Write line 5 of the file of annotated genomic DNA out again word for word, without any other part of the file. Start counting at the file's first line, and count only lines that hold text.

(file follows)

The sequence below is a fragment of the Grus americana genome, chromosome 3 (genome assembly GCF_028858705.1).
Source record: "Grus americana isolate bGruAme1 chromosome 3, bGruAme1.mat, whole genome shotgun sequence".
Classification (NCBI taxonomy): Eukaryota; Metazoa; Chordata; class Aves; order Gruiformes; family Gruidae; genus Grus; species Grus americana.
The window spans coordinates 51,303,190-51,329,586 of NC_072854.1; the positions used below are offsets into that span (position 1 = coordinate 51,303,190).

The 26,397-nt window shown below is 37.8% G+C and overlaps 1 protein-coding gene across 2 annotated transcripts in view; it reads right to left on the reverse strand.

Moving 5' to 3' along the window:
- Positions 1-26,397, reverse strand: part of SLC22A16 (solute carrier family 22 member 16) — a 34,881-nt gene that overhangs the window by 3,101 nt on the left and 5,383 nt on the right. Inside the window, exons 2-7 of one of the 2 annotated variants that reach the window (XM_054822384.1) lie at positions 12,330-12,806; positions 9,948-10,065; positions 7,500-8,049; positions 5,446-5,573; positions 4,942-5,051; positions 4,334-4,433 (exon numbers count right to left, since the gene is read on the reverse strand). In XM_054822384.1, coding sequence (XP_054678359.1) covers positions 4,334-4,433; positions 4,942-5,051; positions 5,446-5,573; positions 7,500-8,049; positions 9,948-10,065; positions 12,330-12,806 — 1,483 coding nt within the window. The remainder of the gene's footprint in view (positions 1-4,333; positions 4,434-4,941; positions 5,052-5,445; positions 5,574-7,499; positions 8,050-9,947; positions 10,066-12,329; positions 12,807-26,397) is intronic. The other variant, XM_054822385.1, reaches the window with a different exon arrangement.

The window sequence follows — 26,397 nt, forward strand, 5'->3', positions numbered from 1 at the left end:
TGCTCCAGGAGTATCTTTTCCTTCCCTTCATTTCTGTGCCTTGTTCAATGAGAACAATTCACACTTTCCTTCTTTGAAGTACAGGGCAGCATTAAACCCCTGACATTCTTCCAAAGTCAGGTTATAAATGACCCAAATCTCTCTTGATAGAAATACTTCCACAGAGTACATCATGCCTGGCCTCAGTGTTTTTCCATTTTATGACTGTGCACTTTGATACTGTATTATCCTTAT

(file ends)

The 26,397-nt window shown below is 37.8% G+C and overlaps 1 protein-coding gene across 2 annotated transcripts in view; it reads right to left on the reverse strand.